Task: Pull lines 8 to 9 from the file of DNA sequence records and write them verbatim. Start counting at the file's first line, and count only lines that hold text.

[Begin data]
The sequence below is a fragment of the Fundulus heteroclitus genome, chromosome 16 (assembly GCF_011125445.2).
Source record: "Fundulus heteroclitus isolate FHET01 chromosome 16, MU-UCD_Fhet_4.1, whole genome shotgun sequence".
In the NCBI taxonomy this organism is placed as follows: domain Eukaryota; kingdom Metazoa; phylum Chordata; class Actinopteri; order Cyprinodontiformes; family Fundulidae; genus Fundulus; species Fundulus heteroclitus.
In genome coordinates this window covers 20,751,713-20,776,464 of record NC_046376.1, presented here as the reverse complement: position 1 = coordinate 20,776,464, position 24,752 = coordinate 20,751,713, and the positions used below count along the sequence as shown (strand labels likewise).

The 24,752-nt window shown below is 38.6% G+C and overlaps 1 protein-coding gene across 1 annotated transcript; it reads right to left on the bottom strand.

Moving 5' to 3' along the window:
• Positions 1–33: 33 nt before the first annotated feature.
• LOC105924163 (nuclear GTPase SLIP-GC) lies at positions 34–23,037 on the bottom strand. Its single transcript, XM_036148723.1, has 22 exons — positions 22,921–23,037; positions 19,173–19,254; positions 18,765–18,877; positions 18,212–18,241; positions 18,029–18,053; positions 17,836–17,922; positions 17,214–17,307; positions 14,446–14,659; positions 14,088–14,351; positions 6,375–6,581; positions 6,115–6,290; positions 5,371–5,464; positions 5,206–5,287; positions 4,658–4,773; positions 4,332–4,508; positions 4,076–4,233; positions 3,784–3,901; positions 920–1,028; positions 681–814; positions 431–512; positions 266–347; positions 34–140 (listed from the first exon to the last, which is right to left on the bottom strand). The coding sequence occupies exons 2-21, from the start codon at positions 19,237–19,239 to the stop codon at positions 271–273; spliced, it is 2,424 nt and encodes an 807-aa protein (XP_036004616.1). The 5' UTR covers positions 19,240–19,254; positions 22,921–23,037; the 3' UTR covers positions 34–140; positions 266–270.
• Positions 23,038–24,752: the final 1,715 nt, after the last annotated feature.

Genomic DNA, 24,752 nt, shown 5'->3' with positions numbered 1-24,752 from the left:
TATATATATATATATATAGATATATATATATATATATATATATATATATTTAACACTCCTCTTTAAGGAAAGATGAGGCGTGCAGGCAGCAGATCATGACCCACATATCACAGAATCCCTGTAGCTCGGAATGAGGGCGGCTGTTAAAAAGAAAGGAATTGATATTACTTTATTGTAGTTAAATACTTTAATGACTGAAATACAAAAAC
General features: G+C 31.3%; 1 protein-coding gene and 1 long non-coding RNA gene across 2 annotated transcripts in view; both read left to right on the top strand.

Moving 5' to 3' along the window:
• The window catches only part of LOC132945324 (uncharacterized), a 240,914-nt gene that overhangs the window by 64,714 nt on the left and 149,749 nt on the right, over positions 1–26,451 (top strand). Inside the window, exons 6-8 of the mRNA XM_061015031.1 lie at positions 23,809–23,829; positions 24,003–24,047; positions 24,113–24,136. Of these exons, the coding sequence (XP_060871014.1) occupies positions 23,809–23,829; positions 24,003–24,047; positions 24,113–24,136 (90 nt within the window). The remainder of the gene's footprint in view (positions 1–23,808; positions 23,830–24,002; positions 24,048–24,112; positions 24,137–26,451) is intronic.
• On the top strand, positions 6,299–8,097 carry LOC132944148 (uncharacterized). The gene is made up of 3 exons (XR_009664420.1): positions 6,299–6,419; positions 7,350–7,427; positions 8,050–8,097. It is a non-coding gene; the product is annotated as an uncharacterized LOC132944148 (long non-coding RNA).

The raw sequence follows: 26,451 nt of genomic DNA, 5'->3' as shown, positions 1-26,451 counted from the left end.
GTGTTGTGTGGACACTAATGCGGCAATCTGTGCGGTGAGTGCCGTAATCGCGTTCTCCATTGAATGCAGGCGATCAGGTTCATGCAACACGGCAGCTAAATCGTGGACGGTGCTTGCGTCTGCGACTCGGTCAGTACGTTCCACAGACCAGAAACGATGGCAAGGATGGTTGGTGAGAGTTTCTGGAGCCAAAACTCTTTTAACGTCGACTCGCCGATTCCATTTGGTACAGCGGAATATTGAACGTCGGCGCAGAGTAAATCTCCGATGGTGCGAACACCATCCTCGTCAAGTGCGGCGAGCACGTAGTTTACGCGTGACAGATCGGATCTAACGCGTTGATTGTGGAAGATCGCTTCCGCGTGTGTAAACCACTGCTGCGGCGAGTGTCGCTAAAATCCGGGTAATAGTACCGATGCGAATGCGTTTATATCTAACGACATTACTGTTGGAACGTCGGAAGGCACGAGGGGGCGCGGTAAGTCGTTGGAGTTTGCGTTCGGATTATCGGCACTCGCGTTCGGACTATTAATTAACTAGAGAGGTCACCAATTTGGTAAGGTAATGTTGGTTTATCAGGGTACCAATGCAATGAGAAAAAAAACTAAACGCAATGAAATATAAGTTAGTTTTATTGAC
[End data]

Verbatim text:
• LOC105924163 (nuclear GTPase SLIP-GC) lies at positions 34–23,037 on the bottom strand. Its single transcript, XM_036148723.1, has 22 exons — positions 22,921–23,037; positions 19,173–19,254; positions 18,765–18,877; positions 18,212–18,241; positions 18,029–18,053; positions 17,836–17,922; positions 17,214–17,307; positions 14,446–14,659; positions 14,088–14,351; positions 6,375–6,581; positions 6,115–6,290; positions 5,371–5,464; positions 5,206–5,287; positions 4,658–4,773; positions 4,332–4,508; positions 4,076–4,233; positions 3,784–3,901; positions 920–1,028; positions 681–814; positions 431–512; positions 266–347; positions 34–140 (listed from the first exon to the last, which is right to left on the bottom strand). The coding sequence occupies exons 2-21, from the start codon at positions 19,237–19,239 to the stop codon at positions 271–273; spliced, it is 2,424 nt and encodes an 807-aa protein (XP_036004616.1). The 5' UTR covers positions 19,240–19,254; positions 22,921–23,037; the 3' UTR covers positions 34–140; positions 266–270.
• Positions 23,038–24,752: the final 1,715 nt, after the last annotated feature.